Another day, another disappointing SEN related story. Hot on the heels of being told that parents to children with ASD should practice ‘super-parenting‘, a story in the Irish Independent claims that medical professionals are deliberately mis-diagnosing children with ADHD.
My heart sank when I read this. ADHD is already hugely misunderstood by the general public, with many thinking that it is over-diagnosed, or even a made-up diagnosis. Listening to a radio show the day the story was published only highlighted this, with many listeners texting in to propound the view that there’s no such thing as ADHD , it’s just naughty children and bad parenting.
Don’t you think I know you think my son is naughty when he can’t sit still in a restaurant, or when he lashes out at me, or his sister? Don’t you think I’ve asked myself a hundred times, was there something I did, something we are doing, which has caused this behaviour ?
Well, I’m here to tell you , smug person on the radio, that it’s not our fault, that he isn’t naughty (well, some of the time, he is a 6 year old boy after all ) and that I parent in the same ways as you do. Nothing I did caused this. You could be us.
Stories like this play to the lazy misconceptions that people hold. Just because you don’t have experience of it, doesn’t mean it isn’t a real thing.
The other aspect of this is the money. If this is happening, it is happening in private practices and therefore people are throwing large amounts of money around to get something from the public purse to which they are not entitled. An ADHD diagnosis can result in a child being allocated resource hours and special needs assistance in class. I say ‘can’ because it is is no way a given. It’s disappointing in the extreme that resources may not be allocated to the child more in need, because his parents couldn’t afford to seek a private diagnosis.
An ADHD diagnosis is not made solely on the basis of one person’s opinion though, and information is gathered from both the family and the school. Other articles discussing this story have suggested that teachers, for example, might exaggerate the difficulties a child has in order to ensure a diagnosis is given. With a child’s best intentions at heart, they are simply ensuring the right boxes are ticked.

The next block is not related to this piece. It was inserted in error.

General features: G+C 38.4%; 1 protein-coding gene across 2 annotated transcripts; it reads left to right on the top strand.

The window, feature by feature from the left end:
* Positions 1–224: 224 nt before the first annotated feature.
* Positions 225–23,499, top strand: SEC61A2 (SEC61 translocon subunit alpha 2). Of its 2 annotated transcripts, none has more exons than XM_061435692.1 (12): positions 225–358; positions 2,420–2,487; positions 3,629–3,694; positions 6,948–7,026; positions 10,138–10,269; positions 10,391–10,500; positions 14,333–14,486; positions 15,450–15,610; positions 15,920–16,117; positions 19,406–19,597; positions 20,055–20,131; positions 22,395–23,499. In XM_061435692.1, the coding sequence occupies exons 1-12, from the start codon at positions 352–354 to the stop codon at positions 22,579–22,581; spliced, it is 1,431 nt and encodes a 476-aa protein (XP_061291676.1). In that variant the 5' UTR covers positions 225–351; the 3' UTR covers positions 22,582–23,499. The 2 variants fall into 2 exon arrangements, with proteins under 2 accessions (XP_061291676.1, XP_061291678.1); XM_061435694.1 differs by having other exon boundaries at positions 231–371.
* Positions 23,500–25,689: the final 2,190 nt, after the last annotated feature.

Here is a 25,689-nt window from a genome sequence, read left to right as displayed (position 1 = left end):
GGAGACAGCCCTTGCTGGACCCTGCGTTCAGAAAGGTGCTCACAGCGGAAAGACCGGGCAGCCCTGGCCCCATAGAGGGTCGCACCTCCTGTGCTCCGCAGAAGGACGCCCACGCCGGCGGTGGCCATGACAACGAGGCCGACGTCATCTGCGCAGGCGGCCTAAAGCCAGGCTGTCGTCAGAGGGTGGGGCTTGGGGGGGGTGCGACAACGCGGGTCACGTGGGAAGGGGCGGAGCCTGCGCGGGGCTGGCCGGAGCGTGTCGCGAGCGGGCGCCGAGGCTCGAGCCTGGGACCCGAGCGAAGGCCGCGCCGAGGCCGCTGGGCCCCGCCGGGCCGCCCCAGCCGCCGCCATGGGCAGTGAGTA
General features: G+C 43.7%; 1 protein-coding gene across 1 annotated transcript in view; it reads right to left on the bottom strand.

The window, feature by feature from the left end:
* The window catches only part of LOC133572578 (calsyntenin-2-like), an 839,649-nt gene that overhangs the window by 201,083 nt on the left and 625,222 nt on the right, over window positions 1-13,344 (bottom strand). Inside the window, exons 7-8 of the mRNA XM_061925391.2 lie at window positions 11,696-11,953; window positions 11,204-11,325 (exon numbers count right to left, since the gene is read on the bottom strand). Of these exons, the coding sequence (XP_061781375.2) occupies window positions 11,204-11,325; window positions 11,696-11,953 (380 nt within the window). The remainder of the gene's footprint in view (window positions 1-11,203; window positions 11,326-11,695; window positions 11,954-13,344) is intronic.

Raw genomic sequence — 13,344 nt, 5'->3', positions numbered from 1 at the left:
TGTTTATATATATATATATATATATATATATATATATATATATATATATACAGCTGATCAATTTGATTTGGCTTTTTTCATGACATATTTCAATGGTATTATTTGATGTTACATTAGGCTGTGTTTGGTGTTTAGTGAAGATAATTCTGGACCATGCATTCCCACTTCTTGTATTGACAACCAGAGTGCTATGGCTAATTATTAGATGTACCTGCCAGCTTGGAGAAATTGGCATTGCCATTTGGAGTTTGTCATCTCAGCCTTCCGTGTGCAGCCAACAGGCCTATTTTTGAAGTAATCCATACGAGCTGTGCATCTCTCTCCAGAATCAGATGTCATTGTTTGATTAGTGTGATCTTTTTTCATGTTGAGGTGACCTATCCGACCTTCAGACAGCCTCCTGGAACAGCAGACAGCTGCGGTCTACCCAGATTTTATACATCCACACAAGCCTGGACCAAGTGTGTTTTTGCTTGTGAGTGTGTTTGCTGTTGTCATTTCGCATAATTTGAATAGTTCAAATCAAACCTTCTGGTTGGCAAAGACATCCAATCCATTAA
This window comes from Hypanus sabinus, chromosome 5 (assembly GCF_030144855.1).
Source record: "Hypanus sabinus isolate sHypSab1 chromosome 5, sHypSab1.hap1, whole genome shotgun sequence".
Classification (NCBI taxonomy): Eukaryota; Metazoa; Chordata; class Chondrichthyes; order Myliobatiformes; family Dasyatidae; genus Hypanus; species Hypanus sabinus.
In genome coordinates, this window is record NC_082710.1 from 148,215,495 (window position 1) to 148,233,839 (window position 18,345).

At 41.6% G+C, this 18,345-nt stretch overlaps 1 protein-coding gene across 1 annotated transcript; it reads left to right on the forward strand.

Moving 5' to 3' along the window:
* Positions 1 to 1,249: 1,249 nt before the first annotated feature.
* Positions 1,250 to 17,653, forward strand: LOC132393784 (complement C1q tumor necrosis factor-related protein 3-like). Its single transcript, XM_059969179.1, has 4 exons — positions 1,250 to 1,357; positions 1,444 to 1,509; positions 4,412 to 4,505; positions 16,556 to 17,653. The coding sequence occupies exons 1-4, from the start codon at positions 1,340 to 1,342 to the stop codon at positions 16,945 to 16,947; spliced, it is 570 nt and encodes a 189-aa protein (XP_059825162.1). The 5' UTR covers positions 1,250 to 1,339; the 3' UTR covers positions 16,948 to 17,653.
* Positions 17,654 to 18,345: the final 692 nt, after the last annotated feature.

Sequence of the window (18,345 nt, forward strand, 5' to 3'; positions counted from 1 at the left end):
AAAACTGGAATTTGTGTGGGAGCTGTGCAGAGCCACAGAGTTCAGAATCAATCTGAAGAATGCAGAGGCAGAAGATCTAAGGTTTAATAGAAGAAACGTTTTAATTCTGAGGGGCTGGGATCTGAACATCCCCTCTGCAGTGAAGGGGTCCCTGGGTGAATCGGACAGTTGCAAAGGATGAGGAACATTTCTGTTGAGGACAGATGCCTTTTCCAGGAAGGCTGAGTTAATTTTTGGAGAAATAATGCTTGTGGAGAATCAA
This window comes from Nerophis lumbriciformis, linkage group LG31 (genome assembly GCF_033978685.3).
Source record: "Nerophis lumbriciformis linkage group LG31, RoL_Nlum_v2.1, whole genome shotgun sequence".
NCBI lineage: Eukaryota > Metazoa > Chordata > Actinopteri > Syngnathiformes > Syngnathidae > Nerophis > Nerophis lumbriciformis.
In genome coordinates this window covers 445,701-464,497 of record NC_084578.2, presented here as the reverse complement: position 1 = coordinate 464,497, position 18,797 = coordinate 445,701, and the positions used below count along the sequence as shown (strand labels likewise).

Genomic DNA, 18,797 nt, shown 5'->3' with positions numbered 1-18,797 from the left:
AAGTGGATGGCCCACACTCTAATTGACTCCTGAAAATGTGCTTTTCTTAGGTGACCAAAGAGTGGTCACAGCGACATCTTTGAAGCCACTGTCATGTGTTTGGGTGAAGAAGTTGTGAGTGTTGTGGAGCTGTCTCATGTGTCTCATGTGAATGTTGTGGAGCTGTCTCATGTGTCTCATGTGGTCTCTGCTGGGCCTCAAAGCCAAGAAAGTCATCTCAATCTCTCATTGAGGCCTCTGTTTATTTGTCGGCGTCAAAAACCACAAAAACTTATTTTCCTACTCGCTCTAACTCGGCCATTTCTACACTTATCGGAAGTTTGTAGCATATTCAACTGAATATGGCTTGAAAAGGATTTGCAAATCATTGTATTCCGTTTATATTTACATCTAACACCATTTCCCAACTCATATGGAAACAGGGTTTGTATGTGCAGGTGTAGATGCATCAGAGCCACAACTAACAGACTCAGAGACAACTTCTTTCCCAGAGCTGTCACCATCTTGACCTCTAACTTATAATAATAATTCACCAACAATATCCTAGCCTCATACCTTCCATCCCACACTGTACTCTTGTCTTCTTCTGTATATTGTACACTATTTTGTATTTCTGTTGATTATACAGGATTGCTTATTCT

Recently we received news of the outcome of our son’s application for Special Needs Assistance in the classroom. He was diagnosed with ADHD and ASD earlier this year. Despite the dual diagnosis, he has received only the additional resource hours (basically some one to one time outside the classroom) but not access to a Special Needs Assistant. The School has informed me this is likely because the letter of support which came from the CAMHS clinic stated he should have ‘all of the support available to him’ rather than specifically making reference to an SNA. If this is the kind of word play and box ticking exercise required, you can almost understand people tweaking the system to try and make it work for them.The system is broken, and no-one, least of all children who need it most, are benefiting.
I think it’s worth mentioning also that support is really based only in the school environment. Our son received his diagnosis in June, and other than a letter informing us about parenting classes we could sign up to (subject to availability) there has been no support for us as a family. Here’s a list of websites and books to read, off you go. It’s not good enough. I believe educational support is vital in ensuring children don’t fall behind in the early years, but families need help too, on a practical and ongoing basis.
As it happens, happily, our son is thriving in school this year and conversations I have had with his teacher indicate he will do fine with the resource hours, without needing an SNA. This is great news, however you are always aware that certain times or transitions may be more difficult than others. Last year was terrible, this year is good. Hopefully it will continue, because we can’t rely on this broken system to give us support.